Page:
Definitely Saturdays for this summary. In other BSDs this week:
Wired has an article up about Jordan Hubbard and his move from Apple to iXsystems. It’s not a bad article, though it doesn’t delve into the why of BSD very much. In any case, iXsystems has been really bulking up lately to be more than a generic hardware provider.
Speaking of which, that blade system going in now for dragonflybsd.org was sold by iXsystems.
Several parts of dragonflybsd.org are moving to a new blade server, so there may be some service interruptions during the transition.
Francois Tigeot has ported TTM to DragonFly from FreeBSD and I think a bit from OpenBSD. All this work has led to an update in the driver porting notes.
Michael W. Lucas’s next topic in his Mastery series is ‘Sudo‘.
It’s 24 minutes with Chris Cappuccio, talking about nsh and flashrd for OpenBSD.
Everyone passed their Summer of Code midterms! Not that this was a surprise; all the students have been consistently working and overcoming problems, but a 100% pass rate makes me happy.
Here’s the status reports:
On August 10th, Michael W. Lucas will be giving a talk on DNSSEC to the Metro Detroit Linux Users Group, and it’ll be livestreamed for everyone to see. His talks are energetic and entertaining, and it’s worth making time to see.
Joris Giovannangeli, one of the Summer of Code students for DragonFly, posted his thoughts on credential descriptors – have a read. He is working on capsicum and DragonFly, so this is a natural thought process.
These have been very easy to create over the last few weeks; there’s been a torrent of reading. Can I say torrent without making it sound like this is all downloaded large files? The word is overloaded. Anyway:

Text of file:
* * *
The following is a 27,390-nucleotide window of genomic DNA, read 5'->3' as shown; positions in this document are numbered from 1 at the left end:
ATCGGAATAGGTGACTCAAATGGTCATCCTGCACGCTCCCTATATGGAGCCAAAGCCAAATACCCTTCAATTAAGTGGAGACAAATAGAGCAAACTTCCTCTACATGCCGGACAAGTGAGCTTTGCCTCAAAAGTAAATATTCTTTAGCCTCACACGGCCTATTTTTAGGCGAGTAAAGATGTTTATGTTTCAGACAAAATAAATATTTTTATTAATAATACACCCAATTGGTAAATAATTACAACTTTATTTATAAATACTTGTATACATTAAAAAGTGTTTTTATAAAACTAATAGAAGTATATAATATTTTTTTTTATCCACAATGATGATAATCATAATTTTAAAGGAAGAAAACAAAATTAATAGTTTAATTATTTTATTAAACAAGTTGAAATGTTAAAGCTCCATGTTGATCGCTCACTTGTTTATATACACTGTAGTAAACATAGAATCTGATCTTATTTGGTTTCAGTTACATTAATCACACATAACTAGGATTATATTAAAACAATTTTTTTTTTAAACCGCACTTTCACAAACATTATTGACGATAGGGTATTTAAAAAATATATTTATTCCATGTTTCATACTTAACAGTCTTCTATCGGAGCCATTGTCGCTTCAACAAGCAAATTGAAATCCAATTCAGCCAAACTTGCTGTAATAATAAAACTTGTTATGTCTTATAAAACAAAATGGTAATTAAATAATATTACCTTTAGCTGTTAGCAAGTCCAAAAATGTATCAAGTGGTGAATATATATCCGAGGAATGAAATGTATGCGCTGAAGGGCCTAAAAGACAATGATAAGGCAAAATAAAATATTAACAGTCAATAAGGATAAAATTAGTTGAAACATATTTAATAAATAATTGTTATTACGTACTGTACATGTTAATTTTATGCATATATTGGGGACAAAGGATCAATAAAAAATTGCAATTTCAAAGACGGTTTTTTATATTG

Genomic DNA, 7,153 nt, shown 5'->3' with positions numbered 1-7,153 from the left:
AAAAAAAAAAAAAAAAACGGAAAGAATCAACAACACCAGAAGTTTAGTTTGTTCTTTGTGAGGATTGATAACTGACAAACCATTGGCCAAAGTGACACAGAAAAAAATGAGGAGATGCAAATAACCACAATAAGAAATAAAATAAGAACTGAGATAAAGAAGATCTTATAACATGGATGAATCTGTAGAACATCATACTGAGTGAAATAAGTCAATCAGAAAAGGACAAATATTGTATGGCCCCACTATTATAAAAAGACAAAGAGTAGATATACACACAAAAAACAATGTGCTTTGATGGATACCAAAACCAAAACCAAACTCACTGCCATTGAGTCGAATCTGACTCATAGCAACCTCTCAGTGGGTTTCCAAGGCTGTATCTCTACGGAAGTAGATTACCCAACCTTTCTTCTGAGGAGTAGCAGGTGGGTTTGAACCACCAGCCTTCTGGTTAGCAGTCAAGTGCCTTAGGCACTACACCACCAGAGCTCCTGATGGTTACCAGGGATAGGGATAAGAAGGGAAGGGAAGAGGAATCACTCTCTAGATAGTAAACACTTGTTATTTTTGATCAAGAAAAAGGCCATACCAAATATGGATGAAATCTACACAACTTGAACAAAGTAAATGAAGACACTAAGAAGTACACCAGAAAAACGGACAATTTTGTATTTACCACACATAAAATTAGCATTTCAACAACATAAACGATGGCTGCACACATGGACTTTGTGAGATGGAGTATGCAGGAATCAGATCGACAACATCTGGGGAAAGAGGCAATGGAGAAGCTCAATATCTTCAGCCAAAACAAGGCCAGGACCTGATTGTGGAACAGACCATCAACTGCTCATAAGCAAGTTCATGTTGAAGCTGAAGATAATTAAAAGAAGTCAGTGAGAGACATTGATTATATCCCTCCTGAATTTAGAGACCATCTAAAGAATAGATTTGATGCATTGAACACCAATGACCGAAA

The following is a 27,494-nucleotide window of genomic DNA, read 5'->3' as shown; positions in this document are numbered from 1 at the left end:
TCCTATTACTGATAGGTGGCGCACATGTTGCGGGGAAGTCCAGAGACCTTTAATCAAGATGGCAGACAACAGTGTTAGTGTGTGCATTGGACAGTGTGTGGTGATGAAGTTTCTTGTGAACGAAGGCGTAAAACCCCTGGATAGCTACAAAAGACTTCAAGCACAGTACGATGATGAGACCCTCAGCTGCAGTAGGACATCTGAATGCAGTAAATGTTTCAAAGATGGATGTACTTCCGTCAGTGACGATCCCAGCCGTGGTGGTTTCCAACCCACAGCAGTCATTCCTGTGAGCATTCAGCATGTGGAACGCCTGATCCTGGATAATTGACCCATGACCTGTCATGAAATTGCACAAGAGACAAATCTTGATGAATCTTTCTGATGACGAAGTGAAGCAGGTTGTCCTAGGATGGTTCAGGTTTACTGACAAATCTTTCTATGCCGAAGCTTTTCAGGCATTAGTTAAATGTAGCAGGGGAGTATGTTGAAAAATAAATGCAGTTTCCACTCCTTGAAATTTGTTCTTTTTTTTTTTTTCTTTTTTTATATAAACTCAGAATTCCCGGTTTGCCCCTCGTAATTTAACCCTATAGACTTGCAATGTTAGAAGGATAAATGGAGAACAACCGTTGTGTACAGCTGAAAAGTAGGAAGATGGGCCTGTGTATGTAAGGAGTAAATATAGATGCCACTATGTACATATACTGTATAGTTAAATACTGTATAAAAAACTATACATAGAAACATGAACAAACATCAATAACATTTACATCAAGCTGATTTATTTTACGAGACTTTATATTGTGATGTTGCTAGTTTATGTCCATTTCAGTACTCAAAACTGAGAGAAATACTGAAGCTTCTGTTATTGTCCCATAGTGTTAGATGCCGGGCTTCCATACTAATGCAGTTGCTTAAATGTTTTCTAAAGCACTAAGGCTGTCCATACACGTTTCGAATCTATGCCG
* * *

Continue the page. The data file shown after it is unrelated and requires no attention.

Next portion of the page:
Your unrelated link of the week: What goes on when you are not there!
How many tags can I fit on this post? I think I’ll aim for Saturday for these BSD catchup posts. In theory, I can prep this and the Sunday Lazy Reading posts ahead of time, since they tend to be all-week items, and have the whole weekend covered.
If you have a computer with one of the very-very-new Haswell processors from Intel, Matthew Dillon has made some changes that will interest you. They shave off (in the example given) about 20% of CPU power usage without much effect on performance.
killall -T will now kill all processes associated with the current tty, except parents of the killall process itself. It’s a shortcut to “kill all these runaway items I started by accident”.
Thanks to the effort of a number of people, DragonFly (-current) now supports KMS and accelerated video on Intel 915 chipsets. It’s 2D and x86_64 only for now, but it’s much, much better than just using the vesa driver.
Every year, people ask “Why can’t writing documentation be part of Summer of Code?” (Not necessarily for DragonFly, but in general) Google has a “Doc Camp”, where a whole lot of documentation gets produced in sprints, and anyone can participate – not just Summer of Code students.
If this sounds interesting to you, your application has to be in by August
7th 9th. (URL and date updated)